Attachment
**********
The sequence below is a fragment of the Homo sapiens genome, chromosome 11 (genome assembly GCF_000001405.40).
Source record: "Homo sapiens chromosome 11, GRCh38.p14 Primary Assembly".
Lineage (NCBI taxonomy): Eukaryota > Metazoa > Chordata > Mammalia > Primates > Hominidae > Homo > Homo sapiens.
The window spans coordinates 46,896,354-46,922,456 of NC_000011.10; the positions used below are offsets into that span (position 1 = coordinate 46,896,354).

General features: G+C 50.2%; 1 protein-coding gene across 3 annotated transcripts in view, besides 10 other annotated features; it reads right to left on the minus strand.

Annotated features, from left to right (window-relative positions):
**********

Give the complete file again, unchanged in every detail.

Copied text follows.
The sequence below is a fragment of the Homo sapiens genome, chromosome 11 (genome assembly GCF_000001405.40).
Source record: "Homo sapiens chromosome 11, GRCh38.p14 Primary Assembly".
Lineage (NCBI taxonomy): Eukaryota > Metazoa > Chordata > Mammalia > Primates > Hominidae > Homo > Homo sapiens.
The window spans coordinates 46,896,354-46,922,456 of NC_000011.10; the positions used below are offsets into that span (position 1 = coordinate 46,896,354).

General features: G+C 50.2%; 1 protein-coding gene across 3 annotated transcripts in view, besides 10 other annotated features; it reads right to left on the minus strand.

Annotated features, from left to right (window-relative positions):